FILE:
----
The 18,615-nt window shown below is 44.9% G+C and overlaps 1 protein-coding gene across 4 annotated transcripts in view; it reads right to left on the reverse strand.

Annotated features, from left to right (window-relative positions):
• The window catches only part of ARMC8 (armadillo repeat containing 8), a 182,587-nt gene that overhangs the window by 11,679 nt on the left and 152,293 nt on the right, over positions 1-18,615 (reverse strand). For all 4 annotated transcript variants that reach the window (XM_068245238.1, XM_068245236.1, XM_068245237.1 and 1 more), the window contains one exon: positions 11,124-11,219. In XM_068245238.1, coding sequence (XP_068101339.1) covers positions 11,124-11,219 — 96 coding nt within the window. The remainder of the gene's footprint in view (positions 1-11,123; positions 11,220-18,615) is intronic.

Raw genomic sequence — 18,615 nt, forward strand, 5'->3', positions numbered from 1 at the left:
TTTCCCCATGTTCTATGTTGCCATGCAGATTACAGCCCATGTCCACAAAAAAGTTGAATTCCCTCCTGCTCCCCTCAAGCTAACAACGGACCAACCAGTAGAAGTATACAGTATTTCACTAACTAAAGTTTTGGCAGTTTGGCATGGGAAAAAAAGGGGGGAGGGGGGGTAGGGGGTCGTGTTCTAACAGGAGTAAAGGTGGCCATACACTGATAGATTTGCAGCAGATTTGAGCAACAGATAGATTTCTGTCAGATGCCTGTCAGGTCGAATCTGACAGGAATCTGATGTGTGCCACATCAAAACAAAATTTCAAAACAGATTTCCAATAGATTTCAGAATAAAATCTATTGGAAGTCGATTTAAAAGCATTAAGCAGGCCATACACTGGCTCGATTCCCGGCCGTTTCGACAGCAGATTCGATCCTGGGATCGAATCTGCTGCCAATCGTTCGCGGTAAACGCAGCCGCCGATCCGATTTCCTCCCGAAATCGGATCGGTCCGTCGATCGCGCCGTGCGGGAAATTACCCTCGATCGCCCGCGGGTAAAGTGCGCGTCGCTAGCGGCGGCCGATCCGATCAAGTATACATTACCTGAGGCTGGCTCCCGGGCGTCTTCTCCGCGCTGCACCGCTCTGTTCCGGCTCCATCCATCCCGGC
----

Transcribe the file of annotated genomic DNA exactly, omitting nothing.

The 18,615-nt window shown below is 44.9% G+C and overlaps 1 protein-coding gene across 4 annotated transcripts in view; it reads right to left on the reverse strand.

Annotated features, from left to right (window-relative positions):
• The window catches only part of ARMC8 (armadillo repeat containing 8), a 182,587-nt gene that overhangs the window by 11,679 nt on the left and 152,293 nt on the right, over positions 1-18,615 (reverse strand). For all 4 annotated transcript variants that reach the window (XM_068245238.1, XM_068245236.1, XM_068245237.1 and 1 more), the window contains one exon: positions 11,124-11,219. In XM_068245238.1, coding sequence (XP_068101339.1) covers positions 11,124-11,219 — 96 coding nt within the window. The remainder of the gene's footprint in view (positions 1-11,123; positions 11,220-18,615) is intronic.

Raw genomic sequence — 18,615 nt, forward strand, 5'->3', positions numbered from 1 at the left:
TTTCCCCATGTTCTATGTTGCCATGCAGATTACAGCCCATGTCCACAAAAAAGTTGAATTCCCTCCTGCTCCCCTCAAGCTAACAACGGACCAACCAGTAGAAGTATACAGTATTTCACTAACTAAAGTTTTGGCAGTTTGGCATGGGAAAAAAAGGGGGGAGGGGGGGTAGGGGGTCGTGTTCTAACAGGAGTAAAGGTGGCCATACACTGATAGATTTGCAGCAGATTTGAGCAACAGATAGATTTCTGTCAGATGCCTGTCAGGTCGAATCTGACAGGAATCTGATGTGTGCCACATCAAAACAAAATTTCAAAACAGATTTCCAATAGATTTCAGAATAAAATCTATTGGAAGTCGATTTAAAAGCATTAAGCAGGCCATACACTGGCTCGATTCCCGGCCGTTTCGACAGCAGATTCGATCCTGGGATCGAATCTGCTGCCAATCGTTCGCGGTAAACGCAGCCGCCGATCCGATTTCCTCCCGAAATCGGATCGGTCCGTCGATCGCGCCGTGCGGGAAATTACCCTCGATCGCCCGCGGGTAAAGTGCGCGTCGCTAGCGGCGGCCGATCCGATCAAGTATACATTACCTGAGGCTGGCTCCCGGGCGTCTTCTCCGCGCTGCACCGCTCTGTTCCGGCTCCATCCATCCCGGC